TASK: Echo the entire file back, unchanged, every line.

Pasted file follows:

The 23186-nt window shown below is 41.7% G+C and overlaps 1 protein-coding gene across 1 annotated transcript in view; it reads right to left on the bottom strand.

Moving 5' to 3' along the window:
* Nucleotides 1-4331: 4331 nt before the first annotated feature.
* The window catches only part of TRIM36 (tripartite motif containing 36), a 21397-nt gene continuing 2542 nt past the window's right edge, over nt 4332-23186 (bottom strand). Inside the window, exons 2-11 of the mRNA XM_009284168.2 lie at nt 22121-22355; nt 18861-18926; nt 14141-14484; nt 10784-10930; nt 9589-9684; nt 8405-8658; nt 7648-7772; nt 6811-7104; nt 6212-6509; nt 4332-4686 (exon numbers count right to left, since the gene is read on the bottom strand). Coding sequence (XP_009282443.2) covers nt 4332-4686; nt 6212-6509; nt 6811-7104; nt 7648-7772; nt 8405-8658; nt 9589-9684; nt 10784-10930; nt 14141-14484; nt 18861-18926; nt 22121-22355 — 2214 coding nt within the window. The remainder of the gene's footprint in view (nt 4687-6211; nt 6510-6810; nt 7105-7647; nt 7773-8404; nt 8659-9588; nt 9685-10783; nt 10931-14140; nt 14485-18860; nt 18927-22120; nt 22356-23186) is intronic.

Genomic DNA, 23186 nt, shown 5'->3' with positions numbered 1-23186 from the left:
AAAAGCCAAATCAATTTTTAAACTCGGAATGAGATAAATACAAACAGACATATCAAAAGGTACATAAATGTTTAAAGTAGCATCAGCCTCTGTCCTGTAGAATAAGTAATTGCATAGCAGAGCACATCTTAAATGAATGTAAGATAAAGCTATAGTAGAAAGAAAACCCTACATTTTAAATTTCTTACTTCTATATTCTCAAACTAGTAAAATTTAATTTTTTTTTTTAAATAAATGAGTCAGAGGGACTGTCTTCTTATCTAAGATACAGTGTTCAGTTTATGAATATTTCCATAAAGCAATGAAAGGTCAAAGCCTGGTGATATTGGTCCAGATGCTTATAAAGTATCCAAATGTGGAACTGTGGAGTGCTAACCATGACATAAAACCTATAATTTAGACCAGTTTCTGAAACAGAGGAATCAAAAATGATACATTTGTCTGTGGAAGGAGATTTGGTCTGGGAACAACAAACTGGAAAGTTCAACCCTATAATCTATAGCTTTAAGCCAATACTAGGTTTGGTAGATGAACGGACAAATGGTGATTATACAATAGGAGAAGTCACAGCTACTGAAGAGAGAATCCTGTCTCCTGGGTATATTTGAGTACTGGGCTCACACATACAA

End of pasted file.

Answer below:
The 23186-nt window shown below is 41.7% G+C and overlaps 1 protein-coding gene across 1 annotated transcript in view; it reads right to left on the bottom strand.

Moving 5' to 3' along the window:
* Nucleotides 1-4331: 4331 nt before the first annotated feature.
* The window catches only part of TRIM36 (tripartite motif containing 36), a 21397-nt gene continuing 2542 nt past the window's right edge, over nt 4332-23186 (bottom strand). Inside the window, exons 2-11 of the mRNA XM_009284168.2 lie at nt 22121-22355; nt 18861-18926; nt 14141-14484; nt 10784-10930; nt 9589-9684; nt 8405-8658; nt 7648-7772; nt 6811-7104; nt 6212-6509; nt 4332-4686 (exon numbers count right to left, since the gene is read on the bottom strand). Coding sequence (XP_009282443.2) covers nt 4332-4686; nt 6212-6509; nt 6811-7104; nt 7648-7772; nt 8405-8658; nt 9589-9684; nt 10784-10930; nt 14141-14484; nt 18861-18926; nt 22121-22355 — 2214 coding nt within the window. The remainder of the gene's footprint in view (nt 4687-6211; nt 6510-6810; nt 7105-7647; nt 7773-8404; nt 8659-9588; nt 9685-10783; nt 10931-14140; nt 14485-18860; nt 18927-22120; nt 22356-23186) is intronic.

Genomic DNA, 23186 nt, shown 5'->3' with positions numbered 1-23186 from the left:
AAAAGCCAAATCAATTTTTAAACTCGGAATGAGATAAATACAAACAGACATATCAAAAGGTACATAAATGTTTAAAGTAGCATCAGCCTCTGTCCTGTAGAATAAGTAATTGCATAGCAGAGCACATCTTAAATGAATGTAAGATAAAGCTATAGTAGAAAGAAAACCCTACATTTTAAATTTCTTACTTCTATATTCTCAAACTAGTAAAATTTAATTTTTTTTTTTAAATAAATGAGTCAGAGGGACTGTCTTCTTATCTAAGATACAGTGTTCAGTTTATGAATATTTCCATAAAGCAATGAAAGGTCAAAGCCTGGTGATATTGGTCCAGATGCTTATAAAGTATCCAAATGTGGAACTGTGGAGTGCTAACCATGACATAAAACCTATAATTTAGACCAGTTTCTGAAACAGAGGAATCAAAAATGATACATTTGTCTGTGGAAGGAGATTTGGTCTGGGAACAACAAACTGGAAAGTTCAACCCTATAATCTATAGCTTTAAGCCAATACTAGGTTTGGTAGATGAACGGACAAATGGTGATTATACAATAGGAGAAGTCACAGCTACTGAAGAGAGAATCCTGTCTCCTGGGTATATTTGAGTACTGGGCTCACACATACAA